A client purchased a high grade, pre-war Sauer boxlock from a very famous dealer in the North East (I won't say who but their name has an ampersand in it) and had it sent here for a pre-purchase inspection.  

This is what I found:

When confronted, they simply claimed not to have seen it.  Naturally, the photos in their ad were, shall we say, strategically taken.

As always, caveat emptor.

Friday, April 14, 2023

Musings on "Patina"

 Why is "patina" so valued by collectors (of just about anything)?  Patina, by definition, is oxidation.  What it is NOT, is "original finish".  It is what happens after the original finish has expired, either through wear, neglect or exposure to the elements (usually a combination of those).  No Winchester, Parker, Colt, or what have you, ever left the factory totally brown (or grey).  It is damage, period.  So why is it so valued?  Most of the arguments in favor of "preserving" patina that I hear are based in emotion, rather than logic.  Collectors will wax poetic (or try) about how the patina is a part of the gun's "history", how every scratch, dent or patch of rust is part of some "story" (which the new owner's imagination will create) and how remedying these maladies might somehow "erase those memories".  The problem with that entirely fanciful notion is this: the gun is a tool, it has no memory, no stories to tell.  It is inanimate.  The ability to become emotionally attached to the effects of someone else's experiences (in this instance, a worn, brown gun) is truly baffling to me.  Now, if the gun in question was owned from new (or nearly so), and all of that patina was acquired by the owner, the emotional imperative for keeping it as-is would be much more valid.  That is rarely the case though.  More common is the acquisition of some completely brown gun, followed by the entirely imagined scenarios that led to its current condition, then showing it off proudly, usually with comments such as, "If only this gun could talk" or, "Imagine the stories this gun could tell".  Well, it can't talk because it's a tool, a machine.  If it could, it might well tell horrific tales of abuse, neglect and the machinations of half-assed gunsmiths.  The mention of restoring (correctly) the gun to it's actual, factory-new condition is met with the disbelief that such a thought could even enter one's mind.  The patina is sacred, it's "original".  But it's  not, because as stated above, none of these guns left their manufacturer bruised and brown.  I imagine that if most of these people were car shopping, and the seller showed them a car with dull, oxidized paint, pitted chrome, rust and a few minor dents, they probably wouldn't look at it as "patina".  Speaking of cars, it's interesting that car collectors wouldn't have a second thought regarding the correct restoration of a particular automobile but gun collectors (or watch collectors, or whatever else) are extremely hesitant in that regard, to say the least.  The fact that there are so few that can actually do a factory-correct restoration on a gun (any gun) would be a valid reason for that hesitancy, if not for the fact that there are almost as few people that can actually discern a factory-correct restoration.  Perhaps it's due to the fact that the word restoration has, like gender, become "fluid" in its definition, and those actually interested in having it done fear what the result might be.  Maybe the gun's value, or its intended use, do not warrant a restoration.  That's fine, but perhaps it would be better to simply accept the gun as it is, rather than attempt to imbue its "patina" with mystical (and imaginary) attributes.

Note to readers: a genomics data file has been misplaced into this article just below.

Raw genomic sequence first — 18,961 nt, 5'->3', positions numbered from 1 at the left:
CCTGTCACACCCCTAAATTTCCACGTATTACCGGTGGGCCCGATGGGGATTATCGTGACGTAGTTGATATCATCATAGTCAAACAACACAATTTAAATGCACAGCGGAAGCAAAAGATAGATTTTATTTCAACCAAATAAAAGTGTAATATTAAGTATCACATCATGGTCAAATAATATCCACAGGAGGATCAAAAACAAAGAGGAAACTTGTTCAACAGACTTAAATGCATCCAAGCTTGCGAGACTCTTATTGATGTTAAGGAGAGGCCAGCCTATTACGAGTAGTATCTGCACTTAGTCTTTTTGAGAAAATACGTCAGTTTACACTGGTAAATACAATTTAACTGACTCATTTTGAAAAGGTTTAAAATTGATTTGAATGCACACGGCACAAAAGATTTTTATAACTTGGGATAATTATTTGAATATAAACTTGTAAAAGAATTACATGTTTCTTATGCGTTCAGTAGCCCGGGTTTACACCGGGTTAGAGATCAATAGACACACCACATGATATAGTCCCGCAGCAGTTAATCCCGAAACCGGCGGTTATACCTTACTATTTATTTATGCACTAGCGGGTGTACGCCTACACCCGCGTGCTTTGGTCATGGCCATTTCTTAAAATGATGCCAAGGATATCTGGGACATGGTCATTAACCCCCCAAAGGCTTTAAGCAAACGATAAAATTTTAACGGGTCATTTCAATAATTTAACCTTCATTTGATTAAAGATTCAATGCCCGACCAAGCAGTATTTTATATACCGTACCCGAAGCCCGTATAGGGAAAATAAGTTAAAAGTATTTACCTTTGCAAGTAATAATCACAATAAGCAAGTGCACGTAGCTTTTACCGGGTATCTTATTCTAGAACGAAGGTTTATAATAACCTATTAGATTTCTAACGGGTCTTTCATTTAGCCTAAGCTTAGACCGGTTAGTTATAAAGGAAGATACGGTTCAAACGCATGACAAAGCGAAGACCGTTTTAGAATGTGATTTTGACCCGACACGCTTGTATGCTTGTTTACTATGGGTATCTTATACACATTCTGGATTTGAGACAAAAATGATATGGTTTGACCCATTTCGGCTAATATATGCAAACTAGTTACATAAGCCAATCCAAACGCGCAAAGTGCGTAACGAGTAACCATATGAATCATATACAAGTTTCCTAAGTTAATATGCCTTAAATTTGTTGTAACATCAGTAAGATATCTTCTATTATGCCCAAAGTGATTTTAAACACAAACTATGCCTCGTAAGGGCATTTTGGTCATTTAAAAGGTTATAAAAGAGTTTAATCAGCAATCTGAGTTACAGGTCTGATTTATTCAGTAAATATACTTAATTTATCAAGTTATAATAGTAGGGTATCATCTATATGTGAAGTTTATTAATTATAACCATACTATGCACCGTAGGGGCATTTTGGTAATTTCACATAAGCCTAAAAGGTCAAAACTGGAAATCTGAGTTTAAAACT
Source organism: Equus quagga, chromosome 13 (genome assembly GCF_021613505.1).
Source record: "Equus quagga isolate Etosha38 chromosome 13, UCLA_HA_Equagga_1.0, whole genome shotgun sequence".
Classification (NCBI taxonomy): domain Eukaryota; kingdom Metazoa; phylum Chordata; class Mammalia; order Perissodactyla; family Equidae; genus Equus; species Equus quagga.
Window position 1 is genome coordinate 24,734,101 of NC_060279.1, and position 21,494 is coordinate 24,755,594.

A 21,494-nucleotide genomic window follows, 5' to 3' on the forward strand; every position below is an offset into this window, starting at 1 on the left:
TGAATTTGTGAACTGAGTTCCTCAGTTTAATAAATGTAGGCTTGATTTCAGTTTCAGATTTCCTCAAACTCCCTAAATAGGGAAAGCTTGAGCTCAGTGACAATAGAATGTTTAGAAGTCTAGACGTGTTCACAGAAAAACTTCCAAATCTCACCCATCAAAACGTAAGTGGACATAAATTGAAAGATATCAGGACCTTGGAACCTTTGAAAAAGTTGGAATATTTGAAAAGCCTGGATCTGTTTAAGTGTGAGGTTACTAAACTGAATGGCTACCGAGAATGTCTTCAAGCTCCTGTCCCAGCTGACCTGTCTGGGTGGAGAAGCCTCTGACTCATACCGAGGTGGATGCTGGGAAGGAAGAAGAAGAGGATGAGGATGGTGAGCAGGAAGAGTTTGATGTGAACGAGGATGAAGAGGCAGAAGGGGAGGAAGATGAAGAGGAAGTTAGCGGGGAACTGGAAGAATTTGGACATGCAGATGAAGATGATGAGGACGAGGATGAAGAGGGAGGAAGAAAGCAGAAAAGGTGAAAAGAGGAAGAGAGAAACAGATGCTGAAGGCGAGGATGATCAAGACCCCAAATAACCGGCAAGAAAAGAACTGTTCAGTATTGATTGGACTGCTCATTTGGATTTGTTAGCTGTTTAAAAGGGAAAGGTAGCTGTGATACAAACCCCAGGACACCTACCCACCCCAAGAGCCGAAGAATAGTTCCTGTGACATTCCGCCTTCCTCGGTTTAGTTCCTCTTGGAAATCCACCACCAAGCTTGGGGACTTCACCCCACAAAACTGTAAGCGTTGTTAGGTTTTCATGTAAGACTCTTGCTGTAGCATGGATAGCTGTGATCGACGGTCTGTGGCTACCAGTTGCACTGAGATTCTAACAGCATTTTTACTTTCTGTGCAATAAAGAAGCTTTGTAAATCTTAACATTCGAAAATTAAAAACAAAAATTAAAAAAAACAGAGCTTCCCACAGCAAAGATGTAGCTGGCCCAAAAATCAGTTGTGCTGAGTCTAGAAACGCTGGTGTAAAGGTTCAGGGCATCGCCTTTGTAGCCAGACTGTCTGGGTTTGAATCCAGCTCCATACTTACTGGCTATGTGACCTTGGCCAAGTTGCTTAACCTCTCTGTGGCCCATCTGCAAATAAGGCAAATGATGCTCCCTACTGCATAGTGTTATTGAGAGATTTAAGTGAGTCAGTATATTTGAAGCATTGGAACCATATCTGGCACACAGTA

Saturday, March 25, 2023

GP-100 Custom Hammer

 This customer wanted a Python-esque hammer for both his blue and stainless Ruger GP-100 revolvers.  Given that the GP's proportions are similar to a Python's (chamber spacing and cylinder CL to bore CL), this allowed a much more faithful rendition of the Python's distinctively styled hammer.  The original hammer is an investment casting, while its replacement is machined from an O1 billet and fully heat treated before finishing.

Since I don't use CNC anything, each of these cuts requires a different setup.  The final machining operation is to narrow the portion of the hammer that isn't the spur.  Everything after this is hand work.

The hammer after final shaping and checkering but prior to heat treating and finishing.

The finished job:

The glamour shots (of both guns):